temple needed to be accessed more easily and organized several villages to
build a road. He asked each village to construct 10 metres, and within six
months the winding road was complete. Phra Krubra Srivichai was held in such
high regard a statue devoted to him was created at the base of the mountain,
where it still stands. It is believed to be good luck to pay homage to him
before ascending Doi Suthep.
my elbows on the railing, I look over the tops of trees to Chiang Mai below.
The sky is a clear blue with a few puffs of clouds in the distance, and with
little haze I can see for miles and miles.
The songthaew drops me off safely at the foot of the
stairs leading up to the temple, after spending many stomach-churning
minutes winding along the 13-km steep road through beautiful jungle to reach
the summit. I stare at the long staircase in front of me, which consists of
more than 200 steps, take a deep breath and begin my ascent, thinking that
this isn’t as bad as having to climb the entire mountain itself to reach
The staircase is flanked on both sides by the scaly
snake-like bodies of the nagas, whose fierce multiple heads form the
banisters’ bottoms. Thus, the nagas, who in Buddhist mythology protected
Buddha before his enlightenment by shooting down lightning bolts aimed at
him, guard the sacred temple.
After stopping halfway to catch my breath, sharing
exclamations about the strenuous climb with other tourists, I finally reach
the top and enter the temple grounds, first taking off my shoes. The temple
is breathtaking in its gold and vermilion splendour, twinkling in the
sun’s gaze against the deep blue sky.
Wiping my face with a handkerchief to catch the beads of
sweat dripping down, I enter the inner courtyard and am greeted by the sight
of the copper-plated chedi topped with a five-tiered golden umbrella,
glinting like golden fire. All around it are throngs of tourists, and I must
manoeuvre my way through to get a good view.
In front of the chedi people are praying, their eyes
closed, their hands placed together in a wai, whilst a candle, flowers and
joss sticks are pressed between their palms. After their prayers have been
said, they light the candles and place them in a rack that is dripping in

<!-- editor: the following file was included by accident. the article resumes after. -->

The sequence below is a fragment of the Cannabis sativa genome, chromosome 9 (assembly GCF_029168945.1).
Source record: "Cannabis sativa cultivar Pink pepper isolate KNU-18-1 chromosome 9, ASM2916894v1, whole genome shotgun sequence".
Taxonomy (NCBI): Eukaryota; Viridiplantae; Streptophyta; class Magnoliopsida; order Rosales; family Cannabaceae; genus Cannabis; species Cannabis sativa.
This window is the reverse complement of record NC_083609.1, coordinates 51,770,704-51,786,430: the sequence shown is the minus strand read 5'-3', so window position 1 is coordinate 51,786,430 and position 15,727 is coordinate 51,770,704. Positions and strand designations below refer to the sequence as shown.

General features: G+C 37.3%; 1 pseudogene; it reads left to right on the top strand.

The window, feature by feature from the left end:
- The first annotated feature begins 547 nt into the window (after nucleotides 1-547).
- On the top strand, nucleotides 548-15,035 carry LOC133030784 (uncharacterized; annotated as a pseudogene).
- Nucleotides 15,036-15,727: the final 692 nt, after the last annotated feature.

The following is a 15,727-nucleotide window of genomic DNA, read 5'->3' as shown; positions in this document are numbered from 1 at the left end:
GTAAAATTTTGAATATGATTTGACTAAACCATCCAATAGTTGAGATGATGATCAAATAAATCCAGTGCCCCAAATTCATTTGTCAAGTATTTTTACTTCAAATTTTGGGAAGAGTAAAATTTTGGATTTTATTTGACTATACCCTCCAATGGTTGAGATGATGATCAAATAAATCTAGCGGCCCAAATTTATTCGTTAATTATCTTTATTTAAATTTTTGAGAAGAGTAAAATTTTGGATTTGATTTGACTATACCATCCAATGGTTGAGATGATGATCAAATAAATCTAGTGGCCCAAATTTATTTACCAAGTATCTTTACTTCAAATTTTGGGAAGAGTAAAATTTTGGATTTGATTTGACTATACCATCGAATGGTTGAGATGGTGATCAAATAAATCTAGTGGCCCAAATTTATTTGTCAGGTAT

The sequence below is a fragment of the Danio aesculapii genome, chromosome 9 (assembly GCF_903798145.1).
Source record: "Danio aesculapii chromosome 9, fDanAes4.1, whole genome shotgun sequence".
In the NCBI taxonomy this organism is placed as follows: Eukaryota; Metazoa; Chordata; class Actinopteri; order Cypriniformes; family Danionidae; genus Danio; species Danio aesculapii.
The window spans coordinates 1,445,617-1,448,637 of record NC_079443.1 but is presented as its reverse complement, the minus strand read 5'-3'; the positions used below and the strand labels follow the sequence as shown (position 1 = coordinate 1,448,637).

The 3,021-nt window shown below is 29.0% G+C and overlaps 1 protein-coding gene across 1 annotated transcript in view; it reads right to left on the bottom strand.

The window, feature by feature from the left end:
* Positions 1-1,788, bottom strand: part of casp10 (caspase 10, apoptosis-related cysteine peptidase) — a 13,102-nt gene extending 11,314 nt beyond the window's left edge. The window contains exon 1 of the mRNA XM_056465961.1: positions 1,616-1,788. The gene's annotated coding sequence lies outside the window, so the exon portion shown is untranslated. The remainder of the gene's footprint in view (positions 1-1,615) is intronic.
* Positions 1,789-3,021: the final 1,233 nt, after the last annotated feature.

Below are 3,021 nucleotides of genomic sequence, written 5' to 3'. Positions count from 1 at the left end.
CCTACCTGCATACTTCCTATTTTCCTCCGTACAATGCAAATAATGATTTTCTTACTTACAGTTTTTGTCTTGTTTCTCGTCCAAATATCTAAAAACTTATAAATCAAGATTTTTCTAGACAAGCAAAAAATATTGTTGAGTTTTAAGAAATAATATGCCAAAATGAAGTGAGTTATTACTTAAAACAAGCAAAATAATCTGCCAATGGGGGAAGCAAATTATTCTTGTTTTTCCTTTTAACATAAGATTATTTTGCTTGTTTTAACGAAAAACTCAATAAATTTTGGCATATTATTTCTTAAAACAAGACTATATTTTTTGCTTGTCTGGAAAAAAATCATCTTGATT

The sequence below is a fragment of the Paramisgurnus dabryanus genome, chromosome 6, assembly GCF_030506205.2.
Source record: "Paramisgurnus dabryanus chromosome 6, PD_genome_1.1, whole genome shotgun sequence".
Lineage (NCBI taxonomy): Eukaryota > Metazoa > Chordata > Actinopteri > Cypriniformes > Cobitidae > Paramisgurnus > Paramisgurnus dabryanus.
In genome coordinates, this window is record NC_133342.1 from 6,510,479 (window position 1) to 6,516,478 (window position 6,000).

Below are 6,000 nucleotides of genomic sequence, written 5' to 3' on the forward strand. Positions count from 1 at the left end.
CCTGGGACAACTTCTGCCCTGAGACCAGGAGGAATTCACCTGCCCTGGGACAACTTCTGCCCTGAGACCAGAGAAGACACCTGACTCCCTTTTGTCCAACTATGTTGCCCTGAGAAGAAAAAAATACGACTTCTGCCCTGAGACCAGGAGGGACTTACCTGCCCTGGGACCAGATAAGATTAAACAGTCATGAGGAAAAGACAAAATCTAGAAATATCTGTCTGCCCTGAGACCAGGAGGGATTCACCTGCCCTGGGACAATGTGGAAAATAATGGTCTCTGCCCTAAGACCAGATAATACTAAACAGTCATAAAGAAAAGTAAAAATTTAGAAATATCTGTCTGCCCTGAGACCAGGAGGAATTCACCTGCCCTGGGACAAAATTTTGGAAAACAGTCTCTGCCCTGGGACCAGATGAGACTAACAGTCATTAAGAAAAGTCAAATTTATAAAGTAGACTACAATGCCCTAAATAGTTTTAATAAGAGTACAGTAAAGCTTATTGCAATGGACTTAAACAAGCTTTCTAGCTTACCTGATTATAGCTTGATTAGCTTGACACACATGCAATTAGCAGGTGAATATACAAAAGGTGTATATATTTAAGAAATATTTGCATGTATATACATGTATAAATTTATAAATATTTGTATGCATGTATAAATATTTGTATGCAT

dried wax, then lay their flowers on a metal tray, and finally light their
joss sticks and position them in a sand-filled pot.
I walk around the chedi, the scent of burning incense
following me, my eyes never leaving the beautiful pagoda whose golden glow
darkens to a deep copper colour in the shadows. Behind the chedi is another
temple and I glance inside the dark room filled with Buddha effigies. As my
eyes adjust to the darkness, I see an elderly monk sitting on the floor,
murmuring and blessing an older woman seated in a lotus position in front of
him. Not wishing to disturb such a sacred moment, I quietly retire and
continue my walk.
Leaving the inner sanctuary and the chedi, I head outside
of the main temple where I had been told I would see a fantastic view of
Chiang Mai. Passing by a holy Bodhi tree, which people say had actually
grown from a clipping of the very tree under which Buddha became
enlightened, I come across two rows of large bells. A young man grabs the
gong of the first bell and gently taps the side, creating a resonating
sound. As he continues along the row, ringing each bell lightly, the sound
follows me as my eyes draw me to the bright pink bougainvilleas that reach
their limbs and paper-thin petals to the viewpoint.
Leaning my elbows on the railing, I look over the tops of
trees to Chiang Mai below. The sky is a clear blue with a few puffs of
clouds in the distance, and with little haze I can see for miles and miles.
The runway of Chiang Mai International Airport stretches out to my right,
and I watch as an incoming plane lands on the tarmac.
I gaze out to the horizon for several more minutes, feeling the
benevolent presence of the temple extending outward to those around me and
to the people of Chiang Mai below. Then the sweet scent of burning incense
tickles my nose, and turning my eyes towards the temple, I follow the smoky
trail back to the golden chedi.
CARAT Sailors give the gift of time
By Gunner’s Mate 1st Class Tim Gustafson